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BRUCE CONNER, 1933- 2008

in Filmmaking
on Jul 8, 2008

Artforum reports that filmmaker Bruce Conner has died. Here is their notice:

Bruce Conner, a San Francisco–based artist known for his assemblages, films, drawings, and interdisciplinary works, passed away Monday afternoon. Conner moved to San Francisco in 1957 and quickly found his place within the city’s vibrant Beat community. His gauzy assemblages of scraps salvaged from abandoned buildings, nylon stockings, doll parts, and other found materials gained him art-world attention, as did A Movie (1958), an avant-garde film that juxtaposed footage from B movies, newsreels, soft-core pornography, and other fragments, all set to a musical score. (In 1991, A Movie was selected for preservation by the United States National Film Registry at the Library of Congress.) Conner was active in the Bay Area’s 1960s counterculture scene, designing light shows for Family Dog performances at the Avalon Ballroom, and in the ’70s focused on drawing and photography. Art-world recognition resumed in the ’80s and continued to the present: Conner was included in the 1997 Whitney Biennial, was the subject of a touring survey in 1999–2000, and is featured in the current Carnegie International. At Conner’s request, there will be no funeral.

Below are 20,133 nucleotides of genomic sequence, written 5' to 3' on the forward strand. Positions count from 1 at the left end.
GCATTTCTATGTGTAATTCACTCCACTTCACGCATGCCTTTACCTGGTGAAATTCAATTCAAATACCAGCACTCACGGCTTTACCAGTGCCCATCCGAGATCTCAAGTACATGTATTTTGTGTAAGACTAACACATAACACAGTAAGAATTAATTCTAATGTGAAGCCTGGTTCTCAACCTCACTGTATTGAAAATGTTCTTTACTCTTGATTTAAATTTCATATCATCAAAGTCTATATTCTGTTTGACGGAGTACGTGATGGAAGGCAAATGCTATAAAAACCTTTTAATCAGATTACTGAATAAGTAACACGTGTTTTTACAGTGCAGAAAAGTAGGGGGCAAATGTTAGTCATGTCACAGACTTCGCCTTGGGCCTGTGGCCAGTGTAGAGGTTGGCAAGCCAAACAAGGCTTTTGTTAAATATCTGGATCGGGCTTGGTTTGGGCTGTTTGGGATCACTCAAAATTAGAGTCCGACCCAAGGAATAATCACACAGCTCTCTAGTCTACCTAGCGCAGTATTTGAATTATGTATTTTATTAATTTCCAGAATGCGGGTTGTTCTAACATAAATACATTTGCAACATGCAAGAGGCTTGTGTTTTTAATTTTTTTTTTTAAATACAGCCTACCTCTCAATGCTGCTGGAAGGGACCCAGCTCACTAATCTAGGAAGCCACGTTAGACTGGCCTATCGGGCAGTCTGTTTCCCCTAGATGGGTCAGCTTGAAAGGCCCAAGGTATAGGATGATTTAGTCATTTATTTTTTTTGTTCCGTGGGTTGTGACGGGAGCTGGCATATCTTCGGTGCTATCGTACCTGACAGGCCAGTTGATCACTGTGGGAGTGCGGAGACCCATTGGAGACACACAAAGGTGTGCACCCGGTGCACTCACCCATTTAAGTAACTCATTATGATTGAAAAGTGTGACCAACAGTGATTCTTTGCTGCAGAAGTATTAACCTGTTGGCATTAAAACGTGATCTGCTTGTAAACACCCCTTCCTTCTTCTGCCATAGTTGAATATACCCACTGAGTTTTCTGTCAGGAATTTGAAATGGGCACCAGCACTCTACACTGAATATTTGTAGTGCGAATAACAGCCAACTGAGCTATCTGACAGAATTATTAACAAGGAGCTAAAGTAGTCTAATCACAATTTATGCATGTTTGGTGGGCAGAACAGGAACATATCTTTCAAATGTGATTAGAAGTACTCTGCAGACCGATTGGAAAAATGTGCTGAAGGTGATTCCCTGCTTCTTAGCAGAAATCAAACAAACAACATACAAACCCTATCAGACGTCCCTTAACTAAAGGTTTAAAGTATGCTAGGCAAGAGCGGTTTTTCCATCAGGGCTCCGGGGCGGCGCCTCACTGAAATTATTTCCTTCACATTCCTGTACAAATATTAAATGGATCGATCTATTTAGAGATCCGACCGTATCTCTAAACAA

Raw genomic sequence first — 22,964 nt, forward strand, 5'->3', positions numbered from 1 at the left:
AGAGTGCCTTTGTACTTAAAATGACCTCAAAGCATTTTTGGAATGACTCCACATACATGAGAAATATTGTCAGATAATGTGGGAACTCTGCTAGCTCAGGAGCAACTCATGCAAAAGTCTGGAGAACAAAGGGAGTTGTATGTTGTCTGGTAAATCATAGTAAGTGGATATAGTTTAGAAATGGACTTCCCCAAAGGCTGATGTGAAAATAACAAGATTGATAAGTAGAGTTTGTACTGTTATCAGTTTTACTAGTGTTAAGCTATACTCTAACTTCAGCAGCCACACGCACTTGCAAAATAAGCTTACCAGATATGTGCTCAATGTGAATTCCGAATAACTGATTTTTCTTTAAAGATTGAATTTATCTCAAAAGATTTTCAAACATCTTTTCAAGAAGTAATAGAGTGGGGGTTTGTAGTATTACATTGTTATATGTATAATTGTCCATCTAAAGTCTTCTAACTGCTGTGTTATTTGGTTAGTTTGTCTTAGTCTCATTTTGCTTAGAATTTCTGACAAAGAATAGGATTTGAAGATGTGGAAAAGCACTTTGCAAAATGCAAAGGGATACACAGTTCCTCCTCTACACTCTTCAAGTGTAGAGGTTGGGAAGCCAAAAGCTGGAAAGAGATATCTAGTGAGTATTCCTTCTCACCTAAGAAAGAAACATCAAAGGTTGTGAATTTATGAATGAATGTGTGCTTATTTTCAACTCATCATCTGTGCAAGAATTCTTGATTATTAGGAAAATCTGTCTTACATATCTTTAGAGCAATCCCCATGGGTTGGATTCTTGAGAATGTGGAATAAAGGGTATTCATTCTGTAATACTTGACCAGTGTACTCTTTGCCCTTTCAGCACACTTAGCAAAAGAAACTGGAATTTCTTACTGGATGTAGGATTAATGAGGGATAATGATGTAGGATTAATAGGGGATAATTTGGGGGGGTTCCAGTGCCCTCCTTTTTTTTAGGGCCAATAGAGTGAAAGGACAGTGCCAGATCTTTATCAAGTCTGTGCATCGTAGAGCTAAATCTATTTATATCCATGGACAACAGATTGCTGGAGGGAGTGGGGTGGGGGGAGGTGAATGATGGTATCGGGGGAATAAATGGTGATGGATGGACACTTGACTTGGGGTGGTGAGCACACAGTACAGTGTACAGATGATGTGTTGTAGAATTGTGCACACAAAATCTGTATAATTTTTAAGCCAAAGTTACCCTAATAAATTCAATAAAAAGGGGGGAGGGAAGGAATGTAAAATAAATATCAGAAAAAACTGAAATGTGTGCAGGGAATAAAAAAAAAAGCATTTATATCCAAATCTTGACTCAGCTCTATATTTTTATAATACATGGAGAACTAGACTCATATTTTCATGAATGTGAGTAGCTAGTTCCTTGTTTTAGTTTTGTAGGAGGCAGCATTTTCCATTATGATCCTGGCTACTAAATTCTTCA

When Filmmaker compiled its list of “50 Most Important Independent Films,” Bruce Conner’s A Film made the list. A tremendously important artist and filmmaker, Conner pioneered styles and filmmaking practices that resonated across experimental film, punk, and music video. Ray Pride has many links about Conner as well as quite a few embedded videos over at MovieCityIndie.

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